For many years, Ottawa's National Arts Centre remained as frozen in time as the statue of pianist Oscar Peterson that greets passersby on its Elgin Street flank. But the brutalist classic by Fred Lebensold, originally commissioned by Prime Minister Lester B Pearson to celebrate Canada's 1967 centenary, will be infused with new architectural life just in time for next year's celebrations of the 150th anniversary of Canadian confederation.

Toronto based architects Diamond Schmitt's new design will open up the centre to the public realm, increasing pedestrian and public engagement and transforming the bunker like building into a community crossroads. But renovating the beloved brutalist structure, conceived  in concrete with a rigourous geometry as a series of stunted towers that reference the surrounding rugged terrain of craggy escarpments and Canadian Shield, is no mean feat.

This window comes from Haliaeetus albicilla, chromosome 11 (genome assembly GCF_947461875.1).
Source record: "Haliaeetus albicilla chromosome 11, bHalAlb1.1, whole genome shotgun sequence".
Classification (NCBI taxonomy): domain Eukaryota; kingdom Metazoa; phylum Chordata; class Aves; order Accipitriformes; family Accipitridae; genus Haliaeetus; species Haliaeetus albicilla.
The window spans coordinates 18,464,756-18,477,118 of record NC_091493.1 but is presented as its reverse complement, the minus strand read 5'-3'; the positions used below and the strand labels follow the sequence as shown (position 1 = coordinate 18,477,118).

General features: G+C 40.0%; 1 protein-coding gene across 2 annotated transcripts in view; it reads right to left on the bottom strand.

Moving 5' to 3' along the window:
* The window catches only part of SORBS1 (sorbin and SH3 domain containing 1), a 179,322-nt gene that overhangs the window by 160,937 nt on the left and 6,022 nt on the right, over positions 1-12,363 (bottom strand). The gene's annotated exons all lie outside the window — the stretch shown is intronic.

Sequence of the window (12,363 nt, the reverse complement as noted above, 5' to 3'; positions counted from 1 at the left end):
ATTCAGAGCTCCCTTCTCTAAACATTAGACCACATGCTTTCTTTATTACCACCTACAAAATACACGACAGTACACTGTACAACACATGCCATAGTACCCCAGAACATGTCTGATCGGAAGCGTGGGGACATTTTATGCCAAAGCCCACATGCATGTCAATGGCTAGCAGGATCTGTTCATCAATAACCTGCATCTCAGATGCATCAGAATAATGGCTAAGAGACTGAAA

The NAC was designated a national historic site of Canada in 2006 and is situated across from Confederation Square, the Rideau Canal and near the parliament buildings. 'People have often remarked that it is unfortunate that the NAC turns its back to the city,' said Donald Schmitt, Principal, Diamond Schmitt Architects. 'Our design will change that. The NAC will finally face the city and its most important public space, Confederation Square.'

The NAC's new transparency will be highlighted by a glass tower extending the geometry of the original architecture and marking the new entrance. A new North atrium will  provide public space for education and pre concert gatherings and an upper level lounge will offer views of confederation Square and Parliament Hill. The Elgin Street edge, where Mr. Peterson's statue sits currently, will be animated by a new fourth stage which will serve as a community venue for music.

Extensive interior glazing will open up the relatively windowless building, while plans for video and film projection onto the glass tower will illuminate the exterior, making the new NAC both a local and national cultural beacon.